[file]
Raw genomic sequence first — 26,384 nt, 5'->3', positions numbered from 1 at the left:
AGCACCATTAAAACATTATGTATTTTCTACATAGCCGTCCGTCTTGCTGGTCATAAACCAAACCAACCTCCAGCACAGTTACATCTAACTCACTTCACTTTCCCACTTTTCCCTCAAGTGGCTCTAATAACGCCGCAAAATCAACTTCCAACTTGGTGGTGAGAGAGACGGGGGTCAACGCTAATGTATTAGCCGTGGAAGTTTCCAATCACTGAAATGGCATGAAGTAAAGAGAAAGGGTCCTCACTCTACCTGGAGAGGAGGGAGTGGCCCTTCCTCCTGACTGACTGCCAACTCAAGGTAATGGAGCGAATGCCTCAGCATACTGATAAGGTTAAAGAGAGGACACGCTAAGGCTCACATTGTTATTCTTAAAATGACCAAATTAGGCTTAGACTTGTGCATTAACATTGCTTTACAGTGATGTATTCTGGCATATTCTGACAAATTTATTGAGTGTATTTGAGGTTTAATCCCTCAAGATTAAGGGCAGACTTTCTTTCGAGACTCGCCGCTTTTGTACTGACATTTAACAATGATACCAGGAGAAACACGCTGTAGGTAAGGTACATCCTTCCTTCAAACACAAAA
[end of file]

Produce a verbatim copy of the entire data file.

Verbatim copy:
Raw genomic sequence first — 26,384 nt, 5'->3', positions numbered from 1 at the left:
AGCACCATTAAAACATTATGTATTTTCTACATAGCCGTCCGTCTTGCTGGTCATAAACCAAACCAACCTCCAGCACAGTTACATCTAACTCACTTCACTTTCCCACTTTTCCCTCAAGTGGCTCTAATAACGCCGCAAAATCAACTTCCAACTTGGTGGTGAGAGAGACGGGGGTCAACGCTAATGTATTAGCCGTGGAAGTTTCCAATCACTGAAATGGCATGAAGTAAAGAGAAAGGGTCCTCACTCTACCTGGAGAGGAGGGAGTGGCCCTTCCTCCTGACTGACTGCCAACTCAAGGTAATGGAGCGAATGCCTCAGCATACTGATAAGGTTAAAGAGAGGACACGCTAAGGCTCACATTGTTATTCTTAAAATGACCAAATTAGGCTTAGACTTGTGCATTAACATTGCTTTACAGTGATGTATTCTGGCATATTCTGACAAATTTATTGAGTGTATTTGAGGTTTAATCCCTCAAGATTAAGGGCAGACTTTCTTTCGAGACTCGCCGCTTTTGTACTGACATTTAACAATGATACCAGGAGAAACACGCTGTAGGTAAGGTACATCCTTCCTTCAAACACAAAA